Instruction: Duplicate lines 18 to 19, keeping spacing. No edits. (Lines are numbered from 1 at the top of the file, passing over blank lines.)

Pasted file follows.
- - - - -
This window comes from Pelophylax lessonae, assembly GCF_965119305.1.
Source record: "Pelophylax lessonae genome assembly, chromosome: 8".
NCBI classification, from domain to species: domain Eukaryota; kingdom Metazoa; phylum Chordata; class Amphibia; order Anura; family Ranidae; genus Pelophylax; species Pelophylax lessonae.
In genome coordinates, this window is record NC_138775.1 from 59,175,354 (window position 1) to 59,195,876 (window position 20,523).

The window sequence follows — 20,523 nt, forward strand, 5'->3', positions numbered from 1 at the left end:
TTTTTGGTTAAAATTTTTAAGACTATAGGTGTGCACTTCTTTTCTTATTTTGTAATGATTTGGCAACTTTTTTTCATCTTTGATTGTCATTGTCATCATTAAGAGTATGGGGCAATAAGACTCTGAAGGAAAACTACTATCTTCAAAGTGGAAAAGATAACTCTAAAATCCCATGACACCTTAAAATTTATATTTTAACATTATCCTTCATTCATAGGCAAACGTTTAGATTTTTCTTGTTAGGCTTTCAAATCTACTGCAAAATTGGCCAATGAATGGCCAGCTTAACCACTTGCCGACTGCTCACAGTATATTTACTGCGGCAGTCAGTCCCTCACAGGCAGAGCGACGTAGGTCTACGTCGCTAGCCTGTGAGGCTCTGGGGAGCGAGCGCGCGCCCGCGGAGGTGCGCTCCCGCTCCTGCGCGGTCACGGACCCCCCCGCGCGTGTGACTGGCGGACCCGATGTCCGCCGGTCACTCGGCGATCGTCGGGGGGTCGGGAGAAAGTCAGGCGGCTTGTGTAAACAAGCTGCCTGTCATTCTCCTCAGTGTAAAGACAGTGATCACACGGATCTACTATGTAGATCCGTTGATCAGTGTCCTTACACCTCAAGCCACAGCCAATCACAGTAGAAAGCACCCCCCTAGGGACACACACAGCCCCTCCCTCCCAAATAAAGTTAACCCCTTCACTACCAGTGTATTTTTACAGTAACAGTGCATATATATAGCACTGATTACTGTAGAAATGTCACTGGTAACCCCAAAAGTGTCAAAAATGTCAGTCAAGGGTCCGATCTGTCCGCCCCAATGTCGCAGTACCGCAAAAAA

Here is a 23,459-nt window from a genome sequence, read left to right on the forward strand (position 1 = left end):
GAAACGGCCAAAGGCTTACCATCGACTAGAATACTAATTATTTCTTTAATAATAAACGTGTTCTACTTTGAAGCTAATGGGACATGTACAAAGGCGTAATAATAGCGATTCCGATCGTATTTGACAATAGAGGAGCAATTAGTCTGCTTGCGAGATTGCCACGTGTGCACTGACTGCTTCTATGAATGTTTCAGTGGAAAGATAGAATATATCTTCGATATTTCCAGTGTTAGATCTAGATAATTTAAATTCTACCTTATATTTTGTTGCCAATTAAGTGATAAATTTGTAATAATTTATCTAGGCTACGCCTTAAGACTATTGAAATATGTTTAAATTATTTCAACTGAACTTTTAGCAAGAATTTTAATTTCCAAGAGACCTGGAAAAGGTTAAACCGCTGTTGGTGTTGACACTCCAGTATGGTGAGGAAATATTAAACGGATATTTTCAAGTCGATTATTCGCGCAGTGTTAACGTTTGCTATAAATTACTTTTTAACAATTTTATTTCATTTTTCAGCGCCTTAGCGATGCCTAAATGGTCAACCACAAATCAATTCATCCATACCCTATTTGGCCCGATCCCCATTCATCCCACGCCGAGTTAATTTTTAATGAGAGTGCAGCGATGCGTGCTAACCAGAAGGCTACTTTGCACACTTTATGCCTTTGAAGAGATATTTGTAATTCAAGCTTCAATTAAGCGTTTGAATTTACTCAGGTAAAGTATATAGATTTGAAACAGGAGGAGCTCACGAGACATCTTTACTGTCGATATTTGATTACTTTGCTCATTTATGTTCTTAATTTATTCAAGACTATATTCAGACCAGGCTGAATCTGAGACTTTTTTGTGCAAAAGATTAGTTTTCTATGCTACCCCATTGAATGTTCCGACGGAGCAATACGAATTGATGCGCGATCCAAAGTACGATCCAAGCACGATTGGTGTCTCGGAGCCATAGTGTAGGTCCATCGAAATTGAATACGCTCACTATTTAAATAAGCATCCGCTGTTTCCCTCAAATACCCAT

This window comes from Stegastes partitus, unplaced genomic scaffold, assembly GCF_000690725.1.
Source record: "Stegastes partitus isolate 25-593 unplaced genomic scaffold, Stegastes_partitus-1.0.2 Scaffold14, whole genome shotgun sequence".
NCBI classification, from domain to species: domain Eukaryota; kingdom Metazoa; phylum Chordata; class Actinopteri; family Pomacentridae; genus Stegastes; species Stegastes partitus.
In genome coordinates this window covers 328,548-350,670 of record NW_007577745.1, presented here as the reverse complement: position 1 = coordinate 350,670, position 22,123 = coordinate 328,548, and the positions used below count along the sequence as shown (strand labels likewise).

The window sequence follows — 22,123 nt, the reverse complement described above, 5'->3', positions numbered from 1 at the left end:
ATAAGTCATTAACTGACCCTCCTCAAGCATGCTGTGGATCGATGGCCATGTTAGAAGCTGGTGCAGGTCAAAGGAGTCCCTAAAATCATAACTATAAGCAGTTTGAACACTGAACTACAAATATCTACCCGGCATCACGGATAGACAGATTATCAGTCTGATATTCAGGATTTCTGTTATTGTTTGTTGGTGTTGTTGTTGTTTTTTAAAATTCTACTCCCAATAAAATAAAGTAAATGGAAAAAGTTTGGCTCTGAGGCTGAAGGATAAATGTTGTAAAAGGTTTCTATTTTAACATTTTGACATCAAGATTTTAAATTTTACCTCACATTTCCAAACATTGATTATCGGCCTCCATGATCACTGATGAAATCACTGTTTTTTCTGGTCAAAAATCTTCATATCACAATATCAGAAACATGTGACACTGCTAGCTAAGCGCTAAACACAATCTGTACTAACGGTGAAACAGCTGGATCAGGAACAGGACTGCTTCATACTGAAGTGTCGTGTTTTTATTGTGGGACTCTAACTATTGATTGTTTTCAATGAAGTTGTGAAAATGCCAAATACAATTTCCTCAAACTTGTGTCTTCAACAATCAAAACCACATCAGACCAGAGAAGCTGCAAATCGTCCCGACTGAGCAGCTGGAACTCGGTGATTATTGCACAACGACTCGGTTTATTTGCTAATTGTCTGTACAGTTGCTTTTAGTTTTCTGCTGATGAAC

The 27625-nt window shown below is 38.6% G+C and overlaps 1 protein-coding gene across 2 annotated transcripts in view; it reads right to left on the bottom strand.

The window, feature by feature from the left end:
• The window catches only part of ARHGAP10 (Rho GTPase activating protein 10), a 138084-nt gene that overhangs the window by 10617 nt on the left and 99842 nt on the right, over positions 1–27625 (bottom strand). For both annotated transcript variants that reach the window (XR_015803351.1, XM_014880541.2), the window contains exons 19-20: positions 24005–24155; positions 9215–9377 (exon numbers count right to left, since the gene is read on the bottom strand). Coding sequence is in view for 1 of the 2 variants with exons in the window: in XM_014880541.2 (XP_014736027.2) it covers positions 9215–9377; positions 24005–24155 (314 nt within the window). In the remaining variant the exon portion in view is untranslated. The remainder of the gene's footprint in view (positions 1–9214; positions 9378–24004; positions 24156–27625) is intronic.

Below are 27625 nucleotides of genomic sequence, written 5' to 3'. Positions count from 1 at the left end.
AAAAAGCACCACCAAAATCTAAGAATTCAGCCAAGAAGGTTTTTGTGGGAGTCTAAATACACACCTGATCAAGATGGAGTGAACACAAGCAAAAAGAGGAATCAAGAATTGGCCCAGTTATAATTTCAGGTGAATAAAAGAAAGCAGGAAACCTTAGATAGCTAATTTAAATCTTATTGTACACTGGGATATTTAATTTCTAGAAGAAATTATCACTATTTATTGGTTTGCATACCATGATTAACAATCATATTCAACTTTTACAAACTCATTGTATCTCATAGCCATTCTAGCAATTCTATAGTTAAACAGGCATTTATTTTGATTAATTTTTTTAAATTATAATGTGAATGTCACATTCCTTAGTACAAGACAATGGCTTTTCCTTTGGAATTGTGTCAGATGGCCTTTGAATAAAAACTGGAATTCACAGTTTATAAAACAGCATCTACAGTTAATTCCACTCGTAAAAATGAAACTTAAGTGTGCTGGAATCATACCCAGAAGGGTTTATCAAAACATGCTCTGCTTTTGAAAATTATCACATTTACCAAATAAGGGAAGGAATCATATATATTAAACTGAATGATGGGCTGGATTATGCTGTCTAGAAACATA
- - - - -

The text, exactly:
Below are 27625 nucleotides of genomic sequence, written 5' to 3'. Positions count from 1 at the left end.
AAAAAGCACCACCAAAATCTAAGAATTCAGCCAAGAAGGTTTTTGTGGGAGTCTAAATACACACCTGATCAAGATGGAGTGAACACAAGCAAAAAGAGGAATCAAGAATTGGCCCAGTTATAATTTCAGGTGAATAAAAGAAAGCAGGAAACCTTAGATAGCTAATTTAAATCTTATTGTACACTGGGATATTTAATTTCTAGAAGAAATTATCACTATTTATTGGTTTGCATACCATGATTAACAATCATATTCAACTTTTACAAACTCATTGTATCTCATAGCCATTCTAGCAATTCTATAGTTAAACAGGCATTTATTTTGATTAATTTTTTTAAATTATAATGTGAATGTCACATTCCTTAGTACAAGACAATGGCTTTTCCTTTGGAATTGTGTCAGATGGCCTTTGAATAAAAACTGGAATTCACAGTTTATAAAACAGCATCTACAGTTAATTCCACTCGTAAAAATGAAACTTAAGTGTGCTGGAATCATACCCAGAAGGGTTTATCAAAACATGCTCTGCTTTTGAAAATTATCACATTTACCAAATAAGGGAAGGAATCATATATATTAAACTGAATGATGGGCTGGATTATGCTGTCTAGAAACATA